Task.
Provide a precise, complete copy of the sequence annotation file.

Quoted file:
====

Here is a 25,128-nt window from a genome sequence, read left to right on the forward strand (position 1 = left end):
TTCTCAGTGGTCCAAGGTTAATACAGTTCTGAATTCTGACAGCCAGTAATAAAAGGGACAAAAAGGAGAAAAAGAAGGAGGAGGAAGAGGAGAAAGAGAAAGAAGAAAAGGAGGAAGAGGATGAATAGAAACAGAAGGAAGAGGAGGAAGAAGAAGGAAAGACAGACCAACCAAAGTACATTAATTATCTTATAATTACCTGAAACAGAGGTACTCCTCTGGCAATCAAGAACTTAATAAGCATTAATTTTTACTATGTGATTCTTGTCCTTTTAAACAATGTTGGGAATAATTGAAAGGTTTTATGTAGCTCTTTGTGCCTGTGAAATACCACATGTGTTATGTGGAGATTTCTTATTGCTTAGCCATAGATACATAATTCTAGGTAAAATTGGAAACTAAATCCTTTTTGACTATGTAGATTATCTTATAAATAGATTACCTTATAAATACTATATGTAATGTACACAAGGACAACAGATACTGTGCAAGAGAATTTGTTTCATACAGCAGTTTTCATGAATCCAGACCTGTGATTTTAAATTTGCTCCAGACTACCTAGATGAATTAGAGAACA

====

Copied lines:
Here is a 25,128-nt window from a genome sequence, read left to right on the forward strand (position 1 = left end):
TTCTCAGTGGTCCAAGGTTAATACAGTTCTGAATTCTGACAGCCAGTAATAAAAGGGACAAAAAGGAGAAAAAGAAGGAGGAGGAAGAGGAGAAAGAGAAAGAAGAAAAGGAGGAAGAGGATGAATAGAAACAGAAGGAAGAGGAGGAAGAAGAAGGAAAGACAGACCAACCAAAGTACATTAATTATCTTATAATTACCTGAAACAGAGGTACTCCTCTGGCAATCAAGAACTTAATAAGCATTAATTTTTACTATGTGATTCTTGTCCTTTTAAACAATGTTGGGAATAATTGAAAGGTTTTATGTAGCTCTTTGTGCCTGTGAAATACCACATGTGTTATGTGGAGATTTCTTATTGCTTAGCCATAGATACATAATTCTAGGTAAAATTGGAAACTAAATCCTTTTTGACTATGTAGATTATCTTATAAATAGATTACCTTATAAATACTATATGTAATGTACACAAGGACAACAGATACTGTGCAAGAGAATTTGTTTCATACAGCAGTTTTCATGAATCCAGACCTGTGATTTTAAATTTGCTCCAGACTACCTAGATGAATTAGAGAACA